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Who is Valkyrae? The gaming queen making the industry safer for women

Gaming has dominated a huge chunk of social media and of the internet world, and Valkyrae, the gaming queen, is just one of the names that most gamers would know.

Gaming Queen Valkyrae’s title is not only backed up by her influence and social media engagement but by actual numbers. In 2021, Valkyrae was the most watched streamer with 12.2 Million hours watched in Youtube Live Gaming, double of Pokemane’s hours watched on Twitch.

Before Valkyrae

Valkyrae, or Rachell Hofstetter off-screen, is of mixed descent. She is a Filipino-German who grew up in Washington. She now lives with her mom as her dad passed away last 2017 due to cancer.

She studied at a community college and worked at GameStop after. Sharing her gaming hobby at first on Instagram, Valkyrae made a switch to Twitch.

This was a huge risk for her as Valkyrae shares that she only had 3000-4000 viewers when she first started.

Valkyrae’s broken family lead her to an early exposure to video games to cope and escape her reality.

Sharing the story of her father’s death and her relief at his freedom from the pain he’d endured due to treatments needed to cure his cancer, Valkyrae realizes that online streaming became a platform for her to help other people heal from their own journeys.

“Because of the stuff I’ve been through in my life, I openly talk about it on stream. And I think me being open about this kind of stuff helps a lot of people that are watching. This is going to happen to everyone. I do think sharing the way that I view things helps people see things in a more positive light as well.”

Valkyrae, YOUTUBE-Anthony Padilla

Why game streaming dominates your feed

Connection with fellow video gamers is one of the many benefits of playing video games since the industry was started.

Streaming has made it possible for millions of gamers to interact, play, watch, and even connect with fellow gamers, most especially their gamer idols.

Valkyrae’s streaming success started out with her fans from Instagram convincing her to try streaming on Twitch. Her very own community of fans have grown since.

Women in the gaming industry

Among her millions of viewers, 45% are women which is an insane, in a great way, for Valkyrae.

I want to be a role model to them and inspire them and let them know that gaming is literally just gaming and it’s not a big deal. And that it shouldn’t be gatekept because of who a person is.

Valkyrae, 100 Thieves

Valkyrae shares her regret of not streaming in Youtube sooner than she did. Her female audience apparently increased once she made the switch to Youtube; a fact she was most excited about.

Despite women gamers dominating the top mosts lists, the gaming world isn’t entirely a friendly and safe space for women gamers and gamers from other minorities.

Reports of women gamers being harassed on platforms such as Twitch and other streaming platforms have only been increasing.

With male counterparts mass reporting their content and getting them banned or even questioning their intention for streaming when none of very few of these specific cases and doubts happen to male streamers.

Sadly, despite the countless efforts of women on various platforms, slut shaming still occurs in the digital world.

Women streamers have also shared about getting slut shamed for their costumes or being praised for being modest while male fans or viewers shame other women streamers for their “revealing” costumes.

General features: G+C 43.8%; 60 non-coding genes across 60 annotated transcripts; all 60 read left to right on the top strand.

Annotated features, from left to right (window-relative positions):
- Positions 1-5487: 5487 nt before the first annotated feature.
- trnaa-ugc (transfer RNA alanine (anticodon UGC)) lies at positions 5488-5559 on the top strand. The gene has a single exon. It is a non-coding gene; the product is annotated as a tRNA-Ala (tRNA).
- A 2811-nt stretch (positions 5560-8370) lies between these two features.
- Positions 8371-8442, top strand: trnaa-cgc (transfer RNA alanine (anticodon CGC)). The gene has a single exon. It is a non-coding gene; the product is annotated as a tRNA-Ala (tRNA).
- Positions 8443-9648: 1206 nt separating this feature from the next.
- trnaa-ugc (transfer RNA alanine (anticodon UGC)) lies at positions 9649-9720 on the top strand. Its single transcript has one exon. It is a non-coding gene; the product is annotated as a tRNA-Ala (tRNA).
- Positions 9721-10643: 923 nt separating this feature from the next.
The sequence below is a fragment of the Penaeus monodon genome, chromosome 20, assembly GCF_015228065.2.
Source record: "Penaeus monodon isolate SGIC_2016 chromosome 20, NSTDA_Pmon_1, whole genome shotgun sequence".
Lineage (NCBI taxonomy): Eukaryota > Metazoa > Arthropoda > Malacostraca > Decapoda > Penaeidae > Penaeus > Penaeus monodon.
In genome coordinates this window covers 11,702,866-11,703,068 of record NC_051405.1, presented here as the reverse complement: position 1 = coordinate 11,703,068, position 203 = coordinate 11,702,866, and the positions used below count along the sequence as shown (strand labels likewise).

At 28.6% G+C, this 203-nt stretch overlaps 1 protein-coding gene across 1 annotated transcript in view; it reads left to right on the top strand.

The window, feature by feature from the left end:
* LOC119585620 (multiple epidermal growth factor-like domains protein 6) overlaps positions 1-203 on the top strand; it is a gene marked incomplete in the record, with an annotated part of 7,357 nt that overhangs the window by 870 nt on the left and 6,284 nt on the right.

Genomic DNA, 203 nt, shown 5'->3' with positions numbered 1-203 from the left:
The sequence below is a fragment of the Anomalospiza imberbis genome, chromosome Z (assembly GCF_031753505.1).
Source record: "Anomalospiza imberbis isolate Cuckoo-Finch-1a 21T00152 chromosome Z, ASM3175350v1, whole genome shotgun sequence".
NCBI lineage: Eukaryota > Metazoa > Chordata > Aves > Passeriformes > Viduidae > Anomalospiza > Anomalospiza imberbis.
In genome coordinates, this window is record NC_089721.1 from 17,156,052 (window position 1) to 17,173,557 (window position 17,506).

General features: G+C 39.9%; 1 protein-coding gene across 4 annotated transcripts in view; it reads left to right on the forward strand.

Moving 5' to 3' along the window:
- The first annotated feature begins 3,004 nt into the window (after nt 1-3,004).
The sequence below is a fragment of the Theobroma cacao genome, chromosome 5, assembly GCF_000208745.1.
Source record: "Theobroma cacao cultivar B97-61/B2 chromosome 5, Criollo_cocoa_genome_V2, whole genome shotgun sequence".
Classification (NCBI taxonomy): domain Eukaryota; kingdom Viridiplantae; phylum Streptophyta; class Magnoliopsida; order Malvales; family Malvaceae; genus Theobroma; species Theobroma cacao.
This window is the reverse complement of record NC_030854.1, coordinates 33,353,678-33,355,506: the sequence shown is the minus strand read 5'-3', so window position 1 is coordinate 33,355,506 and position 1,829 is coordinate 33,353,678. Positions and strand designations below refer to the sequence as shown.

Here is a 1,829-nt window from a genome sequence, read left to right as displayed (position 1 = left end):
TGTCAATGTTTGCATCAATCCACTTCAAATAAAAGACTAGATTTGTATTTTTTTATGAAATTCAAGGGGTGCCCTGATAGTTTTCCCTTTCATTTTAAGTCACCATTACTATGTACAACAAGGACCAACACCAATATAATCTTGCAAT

On overcoming women’s obstacles in the industry

“No matter what you do to cover up, it never ends. There’s always going to be trolls, judging based on your looks, just saying sexist things because I’m a girl and they think it’s funny.”

Valkyrae, Business Insider

Valkyrae isn’t immune to these harassments as well. Valkyrae shared how she received sexist and racist remarks from trolls, one harassing her with such slurs for weeks using 30 Twitch accounts.

Appreciating her fans and the influence she has in the streaming industry, Valkyrae tries as much to collaborate with women gamers and create content her young girl viewers would enjoy.

“I get thousands of emails and messages from people who say I’m helping people with their depression and anxiety, just by playing Fortnite. I wouldn’t do it for as long as I have, if I didn’t realize what an impact it would have on people. I’m just very happy with it.”

Valkyrae, Business Insider

100 Thieves, music videos, and more

Co-owning 100 Thieves, and becoming the first female at that, with fellow gamers and big names such as Drake, Scooter Braun, and more, Valkyrae has lived in left the 100 Thieves content house.

“It feels like a bit of a reset moving in real life, and onto YouTube,” she continued. “I’ve been gaming my entire life, but now with the move I can focus on beauty, fitness, and as well as everything with 100 Thieves. I couldn’t be more excited.”

Valkyrae, Dexerto

Valkyrae still does collaboration with 100 Thieves. With more time and personal space within her reach, Valkyrae has accomplished more outside the streaming industry.

Valkyrae shot videos with MGK and Corpse’s “DAYWALKER!” and Bella Poarch’s “Build a B*itch”, “Inferno”, and “Dolls”.

Valkyrae has also reconnected with her Filipino heritage with the help of her mother and her fellow content creator and music artist Bella Poarch.

Just a few months ago, Valkyrae kept her fans on their toes by tweeting a teasing and cryptic tweet about a certain future project.

You’re probably just as curious and excited as we are!

What with Valkyrae’s streams, life vlogs, and this mysterious project, her fans just crave more of the positive energy and impact Valkyrae gives to her loyal fans.